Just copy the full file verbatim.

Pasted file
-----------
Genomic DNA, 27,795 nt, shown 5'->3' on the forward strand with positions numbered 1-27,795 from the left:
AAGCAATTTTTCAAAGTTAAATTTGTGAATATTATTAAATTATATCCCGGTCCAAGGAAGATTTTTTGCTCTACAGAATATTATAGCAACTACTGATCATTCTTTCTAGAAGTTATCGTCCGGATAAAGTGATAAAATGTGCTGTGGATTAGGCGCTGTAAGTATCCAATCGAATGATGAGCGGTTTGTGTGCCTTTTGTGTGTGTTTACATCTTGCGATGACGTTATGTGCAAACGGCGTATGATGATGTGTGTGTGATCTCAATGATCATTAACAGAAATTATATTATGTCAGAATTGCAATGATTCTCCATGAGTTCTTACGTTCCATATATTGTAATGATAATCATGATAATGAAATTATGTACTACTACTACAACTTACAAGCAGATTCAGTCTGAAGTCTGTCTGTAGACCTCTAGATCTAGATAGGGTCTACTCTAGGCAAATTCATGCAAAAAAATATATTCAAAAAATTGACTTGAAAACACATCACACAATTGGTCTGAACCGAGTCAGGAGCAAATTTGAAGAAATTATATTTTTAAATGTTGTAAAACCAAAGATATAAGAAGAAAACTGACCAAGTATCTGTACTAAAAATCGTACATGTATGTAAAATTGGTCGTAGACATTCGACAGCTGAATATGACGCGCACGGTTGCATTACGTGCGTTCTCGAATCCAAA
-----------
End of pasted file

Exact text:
Genomic DNA, 27,795 nt, shown 5'->3' on the forward strand with positions numbered 1-27,795 from the left:
AAGCAATTTTTCAAAGTTAAATTTGTGAATATTATTAAATTATATCCCGGTCCAAGGAAGATTTTTTGCTCTACAGAATATTATAGCAACTACTGATCATTCTTTCTAGAAGTTATCGTCCGGATAAAGTGATAAAATGTGCTGTGGATTAGGCGCTGTAAGTATCCAATCGAATGATGAGCGGTTTGTGTGCCTTTTGTGTGTGTTTACATCTTGCGATGACGTTATGTGCAAACGGCGTATGATGATGTGTGTGTGATCTCAATGATCATTAACAGAAATTATATTATGTCAGAATTGCAATGATTCTCCATGAGTTCTTACGTTCCATATATTGTAATGATAATCATGATAATGAAATTATGTACTACTACTACAACTTACAAGCAGATTCAGTCTGAAGTCTGTCTGTAGACCTCTAGATCTAGATAGGGTCTACTCTAGGCAAATTCATGCAAAAAAATATATTCAAAAAATTGACTTGAAAACACATCACACAATTGGTCTGAACCGAGTCAGGAGCAAATTTGAAGAAATTATATTTTTAAATGTTGTAAAACCAAAGATATAAGAAGAAAACTGACCAAGTATCTGTACTAAAAATCGTACATGTATGTAAAATTGGTCGTAGACATTCGACAGCTGAATATGACGCGCACGGTTGCATTACGTGCGTTCTCGAATCCAAA